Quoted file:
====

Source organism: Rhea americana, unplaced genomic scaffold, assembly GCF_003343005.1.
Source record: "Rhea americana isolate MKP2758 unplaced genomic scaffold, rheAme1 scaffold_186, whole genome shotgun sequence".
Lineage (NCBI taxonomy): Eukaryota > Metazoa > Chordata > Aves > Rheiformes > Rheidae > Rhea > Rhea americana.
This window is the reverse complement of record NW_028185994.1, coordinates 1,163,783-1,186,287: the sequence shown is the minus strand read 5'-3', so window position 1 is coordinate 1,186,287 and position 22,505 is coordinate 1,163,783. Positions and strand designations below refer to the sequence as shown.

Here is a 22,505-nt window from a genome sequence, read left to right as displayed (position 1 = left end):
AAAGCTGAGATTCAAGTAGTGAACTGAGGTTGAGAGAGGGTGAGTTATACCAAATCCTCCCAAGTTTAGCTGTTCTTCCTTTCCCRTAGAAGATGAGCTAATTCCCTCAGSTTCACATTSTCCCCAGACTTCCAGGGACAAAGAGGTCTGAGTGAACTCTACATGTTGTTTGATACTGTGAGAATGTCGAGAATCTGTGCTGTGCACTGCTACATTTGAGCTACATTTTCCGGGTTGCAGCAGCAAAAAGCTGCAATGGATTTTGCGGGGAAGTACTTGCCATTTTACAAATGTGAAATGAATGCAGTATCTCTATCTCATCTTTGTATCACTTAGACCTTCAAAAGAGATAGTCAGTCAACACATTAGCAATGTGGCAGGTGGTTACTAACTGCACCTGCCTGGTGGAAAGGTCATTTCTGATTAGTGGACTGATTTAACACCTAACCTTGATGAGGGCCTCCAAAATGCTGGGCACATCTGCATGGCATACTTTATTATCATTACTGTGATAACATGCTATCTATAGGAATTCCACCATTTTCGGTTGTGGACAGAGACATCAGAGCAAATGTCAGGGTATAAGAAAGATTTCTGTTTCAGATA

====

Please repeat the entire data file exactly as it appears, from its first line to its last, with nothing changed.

Source organism: Rhea americana, unplaced genomic scaffold, assembly GCF_003343005.1.
Source record: "Rhea americana isolate MKP2758 unplaced genomic scaffold, rheAme1 scaffold_186, whole genome shotgun sequence".
Lineage (NCBI taxonomy): Eukaryota > Metazoa > Chordata > Aves > Rheiformes > Rheidae > Rhea > Rhea americana.
This window is the reverse complement of record NW_028185994.1, coordinates 1,163,783-1,186,287: the sequence shown is the minus strand read 5'-3', so window position 1 is coordinate 1,186,287 and position 22,505 is coordinate 1,163,783. Positions and strand designations below refer to the sequence as shown.

Here is a 22,505-nt window from a genome sequence, read left to right as displayed (position 1 = left end):
AAAGCTGAGATTCAAGTAGTGAACTGAGGTTGAGAGAGGGTGAGTTATACCAAATCCTCCCAAGTTTAGCTGTTCTTCCTTTCCCRTAGAAGATGAGCTAATTCCCTCAGSTTCACATTSTCCCCAGACTTCCAGGGACAAAGAGGTCTGAGTGAACTCTACATGTTGTTTGATACTGTGAGAATGTCGAGAATCTGTGCTGTGCACTGCTACATTTGAGCTACATTTTCCGGGTTGCAGCAGCAAAAAGCTGCAATGGATTTTGCGGGGAAGTACTTGCCATTTTACAAATGTGAAATGAATGCAGTATCTCTATCTCATCTTTGTATCACTTAGACCTTCAAAAGAGATAGTCAGTCAACACATTAGCAATGTGGCAGGTGGTTACTAACTGCACCTGCCTGGTGGAAAGGTCATTTCTGATTAGTGGACTGATTTAACACCTAACCTTGATGAGGGCCTCCAAAATGCTGGGCACATCTGCATGGCATACTTTATTATCATTACTGTGATAACATGCTATCTATAGGAATTCCACCATTTTCGGTTGTGGACAGAGACATCAGAGCAAATGTCAGGGTATAAGAAAGATTTCTGTTTCAGATA